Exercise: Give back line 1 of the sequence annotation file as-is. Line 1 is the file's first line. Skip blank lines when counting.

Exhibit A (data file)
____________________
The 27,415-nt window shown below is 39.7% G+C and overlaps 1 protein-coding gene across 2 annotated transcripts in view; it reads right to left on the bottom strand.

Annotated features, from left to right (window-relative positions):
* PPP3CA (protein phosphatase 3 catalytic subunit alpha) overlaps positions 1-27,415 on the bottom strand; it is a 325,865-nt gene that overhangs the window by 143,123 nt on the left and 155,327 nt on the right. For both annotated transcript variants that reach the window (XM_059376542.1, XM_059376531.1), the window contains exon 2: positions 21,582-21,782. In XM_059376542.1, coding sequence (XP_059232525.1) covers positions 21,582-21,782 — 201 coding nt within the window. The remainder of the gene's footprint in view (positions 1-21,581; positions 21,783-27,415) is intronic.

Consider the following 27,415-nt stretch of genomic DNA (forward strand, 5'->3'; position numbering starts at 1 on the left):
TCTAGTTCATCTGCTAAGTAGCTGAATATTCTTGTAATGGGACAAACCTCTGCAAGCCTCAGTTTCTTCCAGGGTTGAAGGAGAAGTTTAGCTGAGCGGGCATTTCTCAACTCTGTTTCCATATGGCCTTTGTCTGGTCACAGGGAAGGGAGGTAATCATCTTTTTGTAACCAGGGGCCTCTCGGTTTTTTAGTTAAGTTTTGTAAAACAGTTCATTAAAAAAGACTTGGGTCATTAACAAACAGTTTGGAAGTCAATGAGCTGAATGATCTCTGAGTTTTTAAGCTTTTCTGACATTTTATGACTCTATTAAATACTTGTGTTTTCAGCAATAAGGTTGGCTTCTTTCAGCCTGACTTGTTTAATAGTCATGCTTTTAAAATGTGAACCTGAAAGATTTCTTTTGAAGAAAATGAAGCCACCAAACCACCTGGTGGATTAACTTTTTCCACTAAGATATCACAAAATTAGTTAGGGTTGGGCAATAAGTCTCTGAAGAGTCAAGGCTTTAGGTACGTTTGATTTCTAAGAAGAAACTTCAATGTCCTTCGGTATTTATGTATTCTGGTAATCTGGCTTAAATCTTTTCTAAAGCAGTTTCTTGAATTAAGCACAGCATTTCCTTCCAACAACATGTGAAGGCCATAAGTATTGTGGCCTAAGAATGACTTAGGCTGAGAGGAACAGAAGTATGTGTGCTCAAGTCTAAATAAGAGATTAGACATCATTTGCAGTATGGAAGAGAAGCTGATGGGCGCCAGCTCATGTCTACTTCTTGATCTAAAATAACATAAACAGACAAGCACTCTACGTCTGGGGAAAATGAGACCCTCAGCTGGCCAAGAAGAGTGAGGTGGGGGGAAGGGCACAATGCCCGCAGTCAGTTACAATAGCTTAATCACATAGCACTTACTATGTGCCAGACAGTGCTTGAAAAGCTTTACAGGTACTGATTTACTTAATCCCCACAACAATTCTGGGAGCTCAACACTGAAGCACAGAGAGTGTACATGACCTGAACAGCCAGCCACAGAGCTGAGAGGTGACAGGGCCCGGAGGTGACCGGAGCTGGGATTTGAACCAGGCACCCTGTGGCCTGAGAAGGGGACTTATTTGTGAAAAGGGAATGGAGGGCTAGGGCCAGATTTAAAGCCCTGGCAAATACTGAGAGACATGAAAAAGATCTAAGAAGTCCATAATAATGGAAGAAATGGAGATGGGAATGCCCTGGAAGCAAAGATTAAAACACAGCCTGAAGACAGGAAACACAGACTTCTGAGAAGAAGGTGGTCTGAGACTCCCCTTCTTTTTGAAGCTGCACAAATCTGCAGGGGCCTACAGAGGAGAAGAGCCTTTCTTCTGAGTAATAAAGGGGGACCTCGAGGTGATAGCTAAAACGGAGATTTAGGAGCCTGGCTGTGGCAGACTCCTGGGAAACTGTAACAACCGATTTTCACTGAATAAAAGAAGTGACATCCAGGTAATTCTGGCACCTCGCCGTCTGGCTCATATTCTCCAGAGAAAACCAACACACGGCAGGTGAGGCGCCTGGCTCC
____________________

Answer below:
The 27,415-nt window shown below is 39.7% G+C and overlaps 1 protein-coding gene across 2 annotated transcripts in view; it reads right to left on the bottom strand.